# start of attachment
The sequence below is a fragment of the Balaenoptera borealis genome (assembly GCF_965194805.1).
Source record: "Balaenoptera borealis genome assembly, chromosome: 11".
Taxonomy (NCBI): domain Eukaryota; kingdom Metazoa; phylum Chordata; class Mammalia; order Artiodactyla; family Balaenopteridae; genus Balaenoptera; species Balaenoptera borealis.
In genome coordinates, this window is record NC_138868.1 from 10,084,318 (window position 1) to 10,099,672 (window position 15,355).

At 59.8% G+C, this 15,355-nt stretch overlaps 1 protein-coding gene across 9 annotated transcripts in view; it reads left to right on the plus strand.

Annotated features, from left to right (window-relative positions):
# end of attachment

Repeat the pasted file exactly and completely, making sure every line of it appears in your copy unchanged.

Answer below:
The sequence below is a fragment of the Balaenoptera borealis genome (assembly GCF_965194805.1).
Source record: "Balaenoptera borealis genome assembly, chromosome: 11".
Taxonomy (NCBI): domain Eukaryota; kingdom Metazoa; phylum Chordata; class Mammalia; order Artiodactyla; family Balaenopteridae; genus Balaenoptera; species Balaenoptera borealis.
In genome coordinates, this window is record NC_138868.1 from 10,084,318 (window position 1) to 10,099,672 (window position 15,355).

At 59.8% G+C, this 15,355-nt stretch overlaps 1 protein-coding gene across 9 annotated transcripts in view; it reads left to right on the plus strand.

Annotated features, from left to right (window-relative positions):